What is it about deadlines that I must flirt with them so extensively before finally giving in to them? In two weeks plus three days I will be traipsing around Alpine Texas and not sitting in my Austin apartment, on my fiendishly stylish (and oh-so-comfortable) Humanscale Liberty office chair, that should have been listed on Craigslist quite some time ago, along with the glass-top desk upon which sits nine-year-old Norbert, the now ancient yet ever-so-loyal Dell Inspiron 9400 laptop, that shall be laid to rest any day now – just as soon as I get around to it.
Swilling wine and writing a blog post suddenly takes precedence over all the other things I should be doing now. And eating Indian food. And going for a walk to work off the Indian food and the soon-to-be-swilled wine. Important stuff.
In March I posted that I hoped to have ALL of my jewelry and glass tools/supplies sold or given away by the end of May. Bwa-ha-ha-ha-ha-ha-ha!!!! What was I thinking?!? I stare across my living room to the jewelry bench laden with gadgets, trinkets, and stuff too important to toss out, all cleverly arranged, and rearranged, several times in the past months, and I wonder what has stopped me from completing the tasks I set out to complete so many months ago?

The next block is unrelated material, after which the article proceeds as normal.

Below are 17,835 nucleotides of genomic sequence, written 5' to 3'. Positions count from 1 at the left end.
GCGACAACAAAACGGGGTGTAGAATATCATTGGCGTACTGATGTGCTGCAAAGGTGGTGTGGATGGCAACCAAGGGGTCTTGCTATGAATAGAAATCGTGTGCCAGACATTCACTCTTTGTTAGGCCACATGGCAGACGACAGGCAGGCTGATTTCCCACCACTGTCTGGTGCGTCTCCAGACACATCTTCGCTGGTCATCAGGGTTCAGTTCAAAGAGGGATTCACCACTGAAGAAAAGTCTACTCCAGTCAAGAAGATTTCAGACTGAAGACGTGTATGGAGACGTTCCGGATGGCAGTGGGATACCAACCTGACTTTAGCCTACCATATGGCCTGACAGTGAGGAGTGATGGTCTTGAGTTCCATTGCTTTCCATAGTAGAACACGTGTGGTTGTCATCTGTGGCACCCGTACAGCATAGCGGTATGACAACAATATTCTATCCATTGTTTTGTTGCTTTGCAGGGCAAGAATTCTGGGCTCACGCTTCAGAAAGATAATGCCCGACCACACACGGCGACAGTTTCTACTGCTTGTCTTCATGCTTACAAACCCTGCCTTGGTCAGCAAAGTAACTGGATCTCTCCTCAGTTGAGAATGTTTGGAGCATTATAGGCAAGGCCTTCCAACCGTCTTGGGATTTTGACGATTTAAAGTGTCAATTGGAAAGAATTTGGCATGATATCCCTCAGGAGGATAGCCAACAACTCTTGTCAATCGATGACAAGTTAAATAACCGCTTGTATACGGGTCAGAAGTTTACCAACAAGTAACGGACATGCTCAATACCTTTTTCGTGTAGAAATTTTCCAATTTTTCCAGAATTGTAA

Why are the Solomon ski boots that I packed and moved from Calgary to Austin in 1999, but never used, nor even admired in the past 16 years, still sitting in my living room? What kind of minimalist am I? Yet I plan to live a nomadic lifestyle, starting in less than three weeks? Good luck.
I have given notice at my apartment. I do need to vacate the premises by September 30th. I do have an Airbnb reservation in Alpine Texas, already paid for and I am excited to begin my nomadic lifestyle experiment. Yet I cannot let go of my current routines. And things. What is it about my resistance to letting go of all these familiar things. These familiar things that I haven’t used in years. I don’t need these things. I don’t really want them anymore. I am not attached to these things. Yet I cannot let go? What is the deal?
Whatever is worth is worth doing at all, is worth doing well – wrote Philip Stanhope, 4th Earl of Chesterfield, in a letter to his son in 1746.
I shall put the “Pro” into procrastination so that I cannot be accused of being a craptastically inadequate procrastinator. I shall exceed in the art of procrastination.
Deadlines? Whatever! I’ve got wine to drink. Who has time for deadlines? As I type this another task reminder pops up on my oh-so-smart phone to tell me to do this, or do that task, at such-and-such time.
Snooze. Click. Later.
Reminders shall be rejected until further notice. I am procrastinating, and doing it rather well I must say.
This quote from Mark Twain sums it up well!